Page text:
It's being reported that Stanislav Petrov passed away earlier this year. He was 77.
And even if you don't know who Petrov was, he might be the reason you're alive today.
In the 1980s, Petrov was a lieutenant colonel in the Soviet Union's Air Defense Forces. He was in charge of watching the computers at one of the Soviety Union's nuclear early warning centers. If the Americans wanted to start a nuclear war, Petrov would be one of the first to know.
At this time, the United States and the Soviet Union were embroiled in the Cold War. Each had stockpiled tens of thousands of nuclear weapons and a nuclear war, though horrific, often seemed imminent.
Suddenly, in the early morning of Sept. 26, 1983, a siren started to scream. If Petrov's computer was to be believed, the Americans had just attacked the Soviet Union.
The word "LAUNCH" appeared in bold red letters across Petrov's computer's screen. Then it happened again and again — five missiles in all.
Petrov need to react. If a nuclear attack really was incoming, the Soviets only had a few minutes to save themselves and launch a nuclear counter attack of their own.
It was Petrov's job, his duty, to alert his superiors — but something seemed off.
Petrov sat there, trying to figure out what to do. If the Americans were attacking, why were there only six bombs? Why not the thousands they were capable of? Why weren't there corroborating reports from ground radar? Plus this particular computer system was new and unproven. It could be a malfunction.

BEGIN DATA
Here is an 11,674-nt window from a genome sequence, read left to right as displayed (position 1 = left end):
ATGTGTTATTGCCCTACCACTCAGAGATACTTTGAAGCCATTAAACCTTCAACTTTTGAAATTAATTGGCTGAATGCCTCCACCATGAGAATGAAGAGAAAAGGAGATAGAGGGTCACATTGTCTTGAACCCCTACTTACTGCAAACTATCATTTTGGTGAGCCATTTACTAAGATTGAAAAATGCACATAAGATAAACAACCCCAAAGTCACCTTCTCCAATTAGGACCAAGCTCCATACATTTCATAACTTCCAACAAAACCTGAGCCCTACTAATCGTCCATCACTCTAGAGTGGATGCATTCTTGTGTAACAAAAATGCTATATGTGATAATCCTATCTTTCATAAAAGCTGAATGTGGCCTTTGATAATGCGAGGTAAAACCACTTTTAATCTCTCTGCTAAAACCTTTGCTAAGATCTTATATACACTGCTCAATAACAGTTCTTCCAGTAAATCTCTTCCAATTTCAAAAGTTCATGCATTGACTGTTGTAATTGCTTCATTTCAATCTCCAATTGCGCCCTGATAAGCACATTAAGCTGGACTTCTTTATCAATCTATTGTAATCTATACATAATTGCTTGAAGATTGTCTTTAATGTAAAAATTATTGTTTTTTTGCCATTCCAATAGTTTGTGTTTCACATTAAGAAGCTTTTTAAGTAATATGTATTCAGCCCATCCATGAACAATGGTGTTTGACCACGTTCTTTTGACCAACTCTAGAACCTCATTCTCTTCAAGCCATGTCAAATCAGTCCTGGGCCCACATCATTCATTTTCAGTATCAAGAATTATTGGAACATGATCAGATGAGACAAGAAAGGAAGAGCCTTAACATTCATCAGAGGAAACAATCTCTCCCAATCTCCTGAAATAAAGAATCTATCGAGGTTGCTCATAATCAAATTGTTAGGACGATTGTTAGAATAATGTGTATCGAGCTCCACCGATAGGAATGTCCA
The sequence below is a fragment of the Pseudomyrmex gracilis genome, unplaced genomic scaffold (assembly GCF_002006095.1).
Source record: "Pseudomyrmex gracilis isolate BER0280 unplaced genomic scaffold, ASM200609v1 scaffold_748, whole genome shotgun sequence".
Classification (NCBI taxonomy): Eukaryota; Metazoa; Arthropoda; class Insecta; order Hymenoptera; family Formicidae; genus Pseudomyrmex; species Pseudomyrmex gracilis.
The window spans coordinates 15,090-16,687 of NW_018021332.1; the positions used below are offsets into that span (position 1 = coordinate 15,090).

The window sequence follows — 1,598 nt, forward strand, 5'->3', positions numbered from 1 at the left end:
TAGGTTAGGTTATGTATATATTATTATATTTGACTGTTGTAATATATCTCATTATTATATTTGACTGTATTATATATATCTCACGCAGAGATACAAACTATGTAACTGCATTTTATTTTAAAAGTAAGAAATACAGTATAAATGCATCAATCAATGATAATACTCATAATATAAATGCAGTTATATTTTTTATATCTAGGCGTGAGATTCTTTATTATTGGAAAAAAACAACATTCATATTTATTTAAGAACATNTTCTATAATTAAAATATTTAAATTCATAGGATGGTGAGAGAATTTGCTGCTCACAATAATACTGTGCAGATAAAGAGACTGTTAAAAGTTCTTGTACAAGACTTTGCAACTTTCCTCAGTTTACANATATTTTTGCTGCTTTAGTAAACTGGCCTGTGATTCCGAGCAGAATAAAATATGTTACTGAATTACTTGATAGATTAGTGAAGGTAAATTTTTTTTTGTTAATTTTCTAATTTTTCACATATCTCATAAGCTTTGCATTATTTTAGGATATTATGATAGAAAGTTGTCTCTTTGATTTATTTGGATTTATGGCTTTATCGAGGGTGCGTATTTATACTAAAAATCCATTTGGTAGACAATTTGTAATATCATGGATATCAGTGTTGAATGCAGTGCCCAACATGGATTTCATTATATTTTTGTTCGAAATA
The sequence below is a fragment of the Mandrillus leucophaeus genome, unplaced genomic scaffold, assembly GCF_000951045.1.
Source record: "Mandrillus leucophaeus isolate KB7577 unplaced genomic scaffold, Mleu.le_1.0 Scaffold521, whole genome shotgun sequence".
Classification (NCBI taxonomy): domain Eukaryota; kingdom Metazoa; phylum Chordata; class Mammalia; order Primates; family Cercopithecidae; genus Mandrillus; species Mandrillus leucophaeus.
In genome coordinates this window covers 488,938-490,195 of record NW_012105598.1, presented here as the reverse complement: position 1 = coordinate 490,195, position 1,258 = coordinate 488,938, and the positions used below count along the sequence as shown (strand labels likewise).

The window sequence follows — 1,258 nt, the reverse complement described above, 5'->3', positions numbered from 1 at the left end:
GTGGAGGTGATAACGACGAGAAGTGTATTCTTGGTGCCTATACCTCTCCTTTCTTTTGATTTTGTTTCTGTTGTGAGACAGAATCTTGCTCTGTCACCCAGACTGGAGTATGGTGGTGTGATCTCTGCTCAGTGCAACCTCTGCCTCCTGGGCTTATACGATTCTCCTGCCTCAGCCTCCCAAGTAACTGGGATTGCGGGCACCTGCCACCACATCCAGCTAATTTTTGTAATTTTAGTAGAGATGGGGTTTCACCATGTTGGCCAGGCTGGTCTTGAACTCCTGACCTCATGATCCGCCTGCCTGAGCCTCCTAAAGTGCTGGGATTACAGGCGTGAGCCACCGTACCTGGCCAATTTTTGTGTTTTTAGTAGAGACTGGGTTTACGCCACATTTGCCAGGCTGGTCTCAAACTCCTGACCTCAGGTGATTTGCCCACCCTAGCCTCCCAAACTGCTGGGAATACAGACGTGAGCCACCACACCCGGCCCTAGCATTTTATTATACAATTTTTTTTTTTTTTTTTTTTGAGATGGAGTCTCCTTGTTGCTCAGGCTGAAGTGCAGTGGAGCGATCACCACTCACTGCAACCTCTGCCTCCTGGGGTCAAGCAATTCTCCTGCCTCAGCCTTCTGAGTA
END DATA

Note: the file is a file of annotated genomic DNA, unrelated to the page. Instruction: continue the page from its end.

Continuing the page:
Did Petrov really think this was enough evidence to potentially start a full-scale nuclear exchange? Kill millions of people? It was a heavy weight to bear.
"Nobody would be able to correct my mistake if I had made one," Petrov later told the BBC.
After a few pregnant minutes, Petrov made his decision.
He picked up the phone and, though he couldn't know for sure, told his superiors it was a false alarm. His level-headed thinking may have saved millions of lives.
He was right. It was a malfunction.
For his efforts, Petrov's reward would be a long time coming. In the immediate aftermath, he actually got reprimanded by his superiors. It wouldn't be until after the fall of the Soviet Union that the world learned just how close we all came to destruction and the one man who saved it.
Petrov reportedly died on May 19 this year in a home outside Moscow. The news was not widely reported until now.
If you want to hear Petrov describe the incident in his own words, check out this interview with Petrov from the BBC.
**This was originally featured on http://www.upworthy.com

If you presently suffer from a mad case of wanderlust, you’re sure to appreciate this new motorhome unveiled by RV company Dethleffs. With a sleek design and head-to-toe solar panels, the vehicle was made for the open road. It’s especially perfect for those who seek to go off-grid for a while, as it runs without fuel or charging stations. Because the e.home is solar-powered and can store the sun’s energy in a battery pack, it allows campers to thrive in the wild without adversely impacting the environment.
New Atlas reports that the motorhome is built on Dethleffs Iveco Daily Electric chassis. The Iveco Daily is in turn powered by a variety of battery options. The largest battery gives the RV a range up to 174 miles on the European Cycle. With the camper’s extra weight, the e.home concept drops to just over 100 miles.
In reality, that short driving range doesn’t matter, as the e.home has 334 square feet of thin-film solar panels on its exterior. It can generate up to 3,000 watts of electricity to power the 228-Ah sodium-nickel-chloride battery. Though specific figures aren’t given, the company says the battery is good for approximately 1,500 charges — or about 250,000 km (155,350 miles).